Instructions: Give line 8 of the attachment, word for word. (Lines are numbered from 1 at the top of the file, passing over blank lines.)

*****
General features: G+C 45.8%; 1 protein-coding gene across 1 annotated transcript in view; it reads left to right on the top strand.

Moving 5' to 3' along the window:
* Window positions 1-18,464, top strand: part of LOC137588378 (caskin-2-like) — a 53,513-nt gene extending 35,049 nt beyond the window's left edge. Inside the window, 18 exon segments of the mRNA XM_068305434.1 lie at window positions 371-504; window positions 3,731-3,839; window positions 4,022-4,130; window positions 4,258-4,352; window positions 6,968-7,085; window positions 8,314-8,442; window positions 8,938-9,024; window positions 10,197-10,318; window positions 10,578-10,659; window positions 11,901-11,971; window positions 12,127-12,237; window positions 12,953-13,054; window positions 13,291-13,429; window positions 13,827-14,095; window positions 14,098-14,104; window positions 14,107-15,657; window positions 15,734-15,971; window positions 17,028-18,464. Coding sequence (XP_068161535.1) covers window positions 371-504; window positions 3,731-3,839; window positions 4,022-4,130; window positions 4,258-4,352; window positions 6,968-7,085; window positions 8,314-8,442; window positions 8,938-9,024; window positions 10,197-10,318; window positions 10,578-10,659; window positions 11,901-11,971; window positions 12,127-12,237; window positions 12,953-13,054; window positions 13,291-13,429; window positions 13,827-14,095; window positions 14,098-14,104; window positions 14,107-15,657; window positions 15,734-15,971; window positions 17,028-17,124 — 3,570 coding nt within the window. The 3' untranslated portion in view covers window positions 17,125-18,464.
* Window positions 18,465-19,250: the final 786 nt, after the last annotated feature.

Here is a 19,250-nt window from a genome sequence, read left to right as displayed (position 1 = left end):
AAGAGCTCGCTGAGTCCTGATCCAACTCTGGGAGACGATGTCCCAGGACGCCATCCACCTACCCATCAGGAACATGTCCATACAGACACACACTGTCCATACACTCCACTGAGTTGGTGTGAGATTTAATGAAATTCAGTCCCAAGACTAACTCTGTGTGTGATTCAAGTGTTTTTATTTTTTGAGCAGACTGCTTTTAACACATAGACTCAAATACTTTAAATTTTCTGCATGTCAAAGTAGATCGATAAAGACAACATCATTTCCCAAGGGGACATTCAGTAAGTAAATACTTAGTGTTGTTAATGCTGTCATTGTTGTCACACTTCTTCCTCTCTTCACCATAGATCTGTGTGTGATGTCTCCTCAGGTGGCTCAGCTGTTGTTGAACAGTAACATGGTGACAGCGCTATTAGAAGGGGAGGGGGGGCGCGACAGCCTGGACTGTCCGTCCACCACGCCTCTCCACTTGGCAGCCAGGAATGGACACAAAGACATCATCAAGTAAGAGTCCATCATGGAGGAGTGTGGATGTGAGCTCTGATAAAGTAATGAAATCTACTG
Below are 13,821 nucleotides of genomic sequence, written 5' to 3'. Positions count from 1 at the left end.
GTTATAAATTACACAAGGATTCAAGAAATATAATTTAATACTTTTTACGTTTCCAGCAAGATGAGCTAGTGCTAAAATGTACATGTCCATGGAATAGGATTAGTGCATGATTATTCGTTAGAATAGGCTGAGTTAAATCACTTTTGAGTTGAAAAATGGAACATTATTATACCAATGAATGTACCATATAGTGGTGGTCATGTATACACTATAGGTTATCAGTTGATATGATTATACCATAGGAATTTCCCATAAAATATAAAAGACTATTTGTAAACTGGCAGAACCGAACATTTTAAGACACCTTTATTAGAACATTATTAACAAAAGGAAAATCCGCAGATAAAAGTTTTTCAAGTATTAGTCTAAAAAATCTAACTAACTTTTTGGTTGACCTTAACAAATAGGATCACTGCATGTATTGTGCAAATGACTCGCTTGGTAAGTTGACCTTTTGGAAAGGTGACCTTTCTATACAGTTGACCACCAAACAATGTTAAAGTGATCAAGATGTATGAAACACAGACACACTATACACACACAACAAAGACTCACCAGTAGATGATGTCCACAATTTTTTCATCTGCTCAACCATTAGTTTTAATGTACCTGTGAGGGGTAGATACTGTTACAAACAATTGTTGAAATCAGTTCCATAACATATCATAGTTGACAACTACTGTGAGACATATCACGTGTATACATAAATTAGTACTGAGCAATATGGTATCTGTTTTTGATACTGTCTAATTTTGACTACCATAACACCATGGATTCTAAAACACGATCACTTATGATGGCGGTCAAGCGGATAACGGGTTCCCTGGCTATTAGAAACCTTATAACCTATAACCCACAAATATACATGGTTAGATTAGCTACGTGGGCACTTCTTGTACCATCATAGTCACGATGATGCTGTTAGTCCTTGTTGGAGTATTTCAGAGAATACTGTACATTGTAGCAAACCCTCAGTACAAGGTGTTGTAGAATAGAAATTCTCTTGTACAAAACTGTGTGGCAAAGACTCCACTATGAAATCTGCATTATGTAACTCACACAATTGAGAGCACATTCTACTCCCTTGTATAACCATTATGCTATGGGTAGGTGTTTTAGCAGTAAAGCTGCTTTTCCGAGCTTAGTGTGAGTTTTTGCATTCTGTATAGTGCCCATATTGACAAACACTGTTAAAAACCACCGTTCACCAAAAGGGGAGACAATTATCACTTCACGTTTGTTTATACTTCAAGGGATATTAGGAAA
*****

GTTATAAATTACACAAGGATTCAAGAAATATAATTTAATACTTTTTACGTTTCCAGCAAGATGAGCTAGTGCTAAAATGTACATGTCCATGGAATAGGATTAGTGCATGATTATTCGTTAGAATAGGCTGAGTTAAATCACTTTTGAGTTGAAAAATGGAACATTATTATACCAATGAATGTACCATATAGTGGTGGTCATGTATACACTATAGGTTATCAGTTGATATGATTATACCATAGGAATTTCCCATAAAATATAAAAGACTATTTGTAAACTGGCAGAACCGAACATTTTAAGACACCTTTATTAGAACATTATTAACAAAAGGAAAATCCGCAGATAAAAGTTTTTCAAGTATTAGTCTAAAAAATCTAACTAACTTTTTGGTTGACCTTAACAAATAGGATCACTGCATGTATTGTGCAAATGACTCGCTTGGTAAGTTGACCTTTTGGAAAGGTGACCTTTCTATACAGTTGACCACCAAACAATGTTAAAGTGATCAAGATGTATGAAACACAGACACACTATACACACACAACAAAGACTCACCAGTAGATGATGTCCACAATTTTTTCATCTGCTCAACCATTAGTTTTAATGTACCTGTGAGGGGTAGATACTGTTACAAACAATTGTTGAAATCAGTTCCATAACATATCATAGTTGACAACTACTGTGAGACATATCACGTGTATACATAAATTAGTACTGAGCAATATGGTATCTGTTTTTGATACTGTCTAATTTTGACTACCATAACACCATGGATTCTAAAACACGATCACTTATGATGGCGGTCAAGCGGATAACGGGTTCCCTGGCTATTAGAAACCTTATAACCTATAACCCACAAATATACATGGTTAGATTAGCTACGTGGGCACTTCTTGTACCATCATAGTCACGATGATGCTGTTAGTCCTTGTTGGAGTATTTCAGAGAATACTGTACATTGTAGCAAACCCTCAGTACAAGGTGTTGTAGAATAGAAATTCTCTTGTACAAAACTGTGTGGCAAAGACTCCACTATGAAATCTGCATTATGTAACTCACACAATTGAGAGCACATTCTACTCCCTTGTATAACCATTATGCTATGGGTAGGTGTTTTAGCAGTAAAGCTGCTTTTCCGAGCTTAGTGTGAGTTTTTGCATTCTGTATAGTGCCCATATTGACAAACACTGTTAAAAACCACCGTTCACCAAAAGGGGAGACAATTATCACTTCACGTTTGTTTATACTTCAAGGGATATTAGGAAA